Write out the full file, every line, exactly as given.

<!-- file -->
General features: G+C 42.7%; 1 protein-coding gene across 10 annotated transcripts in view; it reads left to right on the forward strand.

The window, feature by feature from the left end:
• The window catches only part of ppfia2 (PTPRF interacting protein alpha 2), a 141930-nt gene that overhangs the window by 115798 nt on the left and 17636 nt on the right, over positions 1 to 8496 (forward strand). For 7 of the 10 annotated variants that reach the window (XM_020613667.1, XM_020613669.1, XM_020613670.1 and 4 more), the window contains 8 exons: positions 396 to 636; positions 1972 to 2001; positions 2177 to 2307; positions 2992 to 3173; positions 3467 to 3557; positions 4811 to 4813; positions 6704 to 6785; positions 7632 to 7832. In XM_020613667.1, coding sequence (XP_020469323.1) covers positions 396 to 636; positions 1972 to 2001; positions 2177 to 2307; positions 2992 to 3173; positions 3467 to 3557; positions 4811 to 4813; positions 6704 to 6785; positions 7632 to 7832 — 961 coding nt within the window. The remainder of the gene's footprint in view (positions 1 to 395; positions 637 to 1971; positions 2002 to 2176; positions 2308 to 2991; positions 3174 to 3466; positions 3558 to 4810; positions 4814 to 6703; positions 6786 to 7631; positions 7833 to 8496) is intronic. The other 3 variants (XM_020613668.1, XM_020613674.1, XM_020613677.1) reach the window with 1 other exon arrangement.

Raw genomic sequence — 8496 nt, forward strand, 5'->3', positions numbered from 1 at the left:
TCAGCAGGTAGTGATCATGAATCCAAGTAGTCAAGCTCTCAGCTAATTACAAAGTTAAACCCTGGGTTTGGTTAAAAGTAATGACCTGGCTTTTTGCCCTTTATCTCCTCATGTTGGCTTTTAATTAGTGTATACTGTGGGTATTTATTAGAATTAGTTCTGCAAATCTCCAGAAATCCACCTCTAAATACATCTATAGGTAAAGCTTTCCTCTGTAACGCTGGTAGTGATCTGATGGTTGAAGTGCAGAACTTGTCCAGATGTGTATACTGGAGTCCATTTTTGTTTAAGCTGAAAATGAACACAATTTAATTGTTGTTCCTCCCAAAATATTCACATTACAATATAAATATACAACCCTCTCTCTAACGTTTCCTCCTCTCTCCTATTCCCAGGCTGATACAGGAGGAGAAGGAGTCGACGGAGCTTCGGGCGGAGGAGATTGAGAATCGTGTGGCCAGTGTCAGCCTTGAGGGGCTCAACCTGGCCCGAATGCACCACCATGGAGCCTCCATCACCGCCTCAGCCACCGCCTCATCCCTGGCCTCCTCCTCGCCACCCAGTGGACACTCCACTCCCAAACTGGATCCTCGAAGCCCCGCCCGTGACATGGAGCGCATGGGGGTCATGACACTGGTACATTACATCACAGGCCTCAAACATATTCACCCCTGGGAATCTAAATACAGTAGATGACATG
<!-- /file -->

General features: G+C 42.7%; 1 protein-coding gene across 10 annotated transcripts in view; it reads left to right on the forward strand.

The window, feature by feature from the left end:
• The window catches only part of ppfia2 (PTPRF interacting protein alpha 2), a 141930-nt gene that overhangs the window by 115798 nt on the left and 17636 nt on the right, over positions 1 to 8496 (forward strand). For 7 of the 10 annotated variants that reach the window (XM_020613667.1, XM_020613669.1, XM_020613670.1 and 4 more), the window contains 8 exons: positions 396 to 636; positions 1972 to 2001; positions 2177 to 2307; positions 2992 to 3173; positions 3467 to 3557; positions 4811 to 4813; positions 6704 to 6785; positions 7632 to 7832. In XM_020613667.1, coding sequence (XP_020469323.1) covers positions 396 to 636; positions 1972 to 2001; positions 2177 to 2307; positions 2992 to 3173; positions 3467 to 3557; positions 4811 to 4813; positions 6704 to 6785; positions 7632 to 7832 — 961 coding nt within the window. The remainder of the gene's footprint in view (positions 1 to 395; positions 637 to 1971; positions 2002 to 2176; positions 2308 to 2991; positions 3174 to 3466; positions 3558 to 4810; positions 4814 to 6703; positions 6786 to 7631; positions 7833 to 8496) is intronic. The other 3 variants (XM_020613668.1, XM_020613674.1, XM_020613677.1) reach the window with 1 other exon arrangement.

Raw genomic sequence — 8496 nt, forward strand, 5'->3', positions numbered from 1 at the left:
TCAGCAGGTAGTGATCATGAATCCAAGTAGTCAAGCTCTCAGCTAATTACAAAGTTAAACCCTGGGTTTGGTTAAAAGTAATGACCTGGCTTTTTGCCCTTTATCTCCTCATGTTGGCTTTTAATTAGTGTATACTGTGGGTATTTATTAGAATTAGTTCTGCAAATCTCCAGAAATCCACCTCTAAATACATCTATAGGTAAAGCTTTCCTCTGTAACGCTGGTAGTGATCTGATGGTTGAAGTGCAGAACTTGTCCAGATGTGTATACTGGAGTCCATTTTTGTTTAAGCTGAAAATGAACACAATTTAATTGTTGTTCCTCCCAAAATATTCACATTACAATATAAATATACAACCCTCTCTCTAACGTTTCCTCCTCTCTCCTATTCCCAGGCTGATACAGGAGGAGAAGGAGTCGACGGAGCTTCGGGCGGAGGAGATTGAGAATCGTGTGGCCAGTGTCAGCCTTGAGGGGCTCAACCTGGCCCGAATGCACCACCATGGAGCCTCCATCACCGCCTCAGCCACCGCCTCATCCCTGGCCTCCTCCTCGCCACCCAGTGGACACTCCACTCCCAAACTGGATCCTCGAAGCCCCGCCCGTGACATGGAGCGCATGGGGGTCATGACACTGGTACATTACATCACAGGCCTCAAACATATTCACCCCTGGGAATCTAAATACAGTAGATGACATG